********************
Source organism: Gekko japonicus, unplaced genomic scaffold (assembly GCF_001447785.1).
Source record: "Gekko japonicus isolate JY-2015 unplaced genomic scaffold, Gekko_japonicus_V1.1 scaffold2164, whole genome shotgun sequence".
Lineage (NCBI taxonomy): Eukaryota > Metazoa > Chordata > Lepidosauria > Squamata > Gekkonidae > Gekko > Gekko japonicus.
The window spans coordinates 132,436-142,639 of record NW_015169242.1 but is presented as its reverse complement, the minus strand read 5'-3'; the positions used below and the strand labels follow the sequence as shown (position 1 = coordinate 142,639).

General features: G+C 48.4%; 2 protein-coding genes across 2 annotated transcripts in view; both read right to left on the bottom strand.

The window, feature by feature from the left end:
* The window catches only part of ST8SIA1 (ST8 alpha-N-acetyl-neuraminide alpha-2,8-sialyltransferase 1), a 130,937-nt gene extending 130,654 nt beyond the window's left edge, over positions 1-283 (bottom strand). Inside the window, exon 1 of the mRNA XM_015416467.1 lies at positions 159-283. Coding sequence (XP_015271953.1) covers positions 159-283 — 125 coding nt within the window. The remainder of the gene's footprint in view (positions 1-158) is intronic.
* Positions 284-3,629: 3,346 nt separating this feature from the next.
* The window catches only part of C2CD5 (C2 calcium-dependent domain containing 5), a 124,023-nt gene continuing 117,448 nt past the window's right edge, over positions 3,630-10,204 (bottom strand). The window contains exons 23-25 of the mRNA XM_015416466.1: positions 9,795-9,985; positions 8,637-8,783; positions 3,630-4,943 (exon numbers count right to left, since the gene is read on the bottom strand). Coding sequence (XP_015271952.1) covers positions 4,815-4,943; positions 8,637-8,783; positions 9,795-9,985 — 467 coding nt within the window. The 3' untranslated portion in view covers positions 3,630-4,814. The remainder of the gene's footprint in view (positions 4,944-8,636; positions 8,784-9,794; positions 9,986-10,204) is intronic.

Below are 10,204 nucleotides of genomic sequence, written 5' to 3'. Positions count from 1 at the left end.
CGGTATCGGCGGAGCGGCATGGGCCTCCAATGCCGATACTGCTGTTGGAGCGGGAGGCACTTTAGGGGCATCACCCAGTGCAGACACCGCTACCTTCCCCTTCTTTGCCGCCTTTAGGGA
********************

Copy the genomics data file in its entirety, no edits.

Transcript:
Source organism: Gekko japonicus, unplaced genomic scaffold (assembly GCF_001447785.1).
Source record: "Gekko japonicus isolate JY-2015 unplaced genomic scaffold, Gekko_japonicus_V1.1 scaffold2164, whole genome shotgun sequence".
Lineage (NCBI taxonomy): Eukaryota > Metazoa > Chordata > Lepidosauria > Squamata > Gekkonidae > Gekko > Gekko japonicus.
The window spans coordinates 132,436-142,639 of record NW_015169242.1 but is presented as its reverse complement, the minus strand read 5'-3'; the positions used below and the strand labels follow the sequence as shown (position 1 = coordinate 142,639).

General features: G+C 48.4%; 2 protein-coding genes across 2 annotated transcripts in view; both read right to left on the bottom strand.

The window, feature by feature from the left end:
* The window catches only part of ST8SIA1 (ST8 alpha-N-acetyl-neuraminide alpha-2,8-sialyltransferase 1), a 130,937-nt gene extending 130,654 nt beyond the window's left edge, over positions 1-283 (bottom strand). Inside the window, exon 1 of the mRNA XM_015416467.1 lies at positions 159-283. Coding sequence (XP_015271953.1) covers positions 159-283 — 125 coding nt within the window. The remainder of the gene's footprint in view (positions 1-158) is intronic.
* Positions 284-3,629: 3,346 nt separating this feature from the next.
* The window catches only part of C2CD5 (C2 calcium-dependent domain containing 5), a 124,023-nt gene continuing 117,448 nt past the window's right edge, over positions 3,630-10,204 (bottom strand). The window contains exons 23-25 of the mRNA XM_015416466.1: positions 9,795-9,985; positions 8,637-8,783; positions 3,630-4,943 (exon numbers count right to left, since the gene is read on the bottom strand). Coding sequence (XP_015271952.1) covers positions 4,815-4,943; positions 8,637-8,783; positions 9,795-9,985 — 467 coding nt within the window. The 3' untranslated portion in view covers positions 3,630-4,814. The remainder of the gene's footprint in view (positions 4,944-8,636; positions 8,784-9,794; positions 9,986-10,204) is intronic.

Below are 10,204 nucleotides of genomic sequence, written 5' to 3'. Positions count from 1 at the left end.
CGGTATCGGCGGAGCGGCATGGGCCTCCAATGCCGATACTGCTGTTGGAGCGGGAGGCACTTTAGGGGCATCACCCAGTGCAGACACCGCTACCTTCCCCTTCTTTGCCGCCTTTAGGGA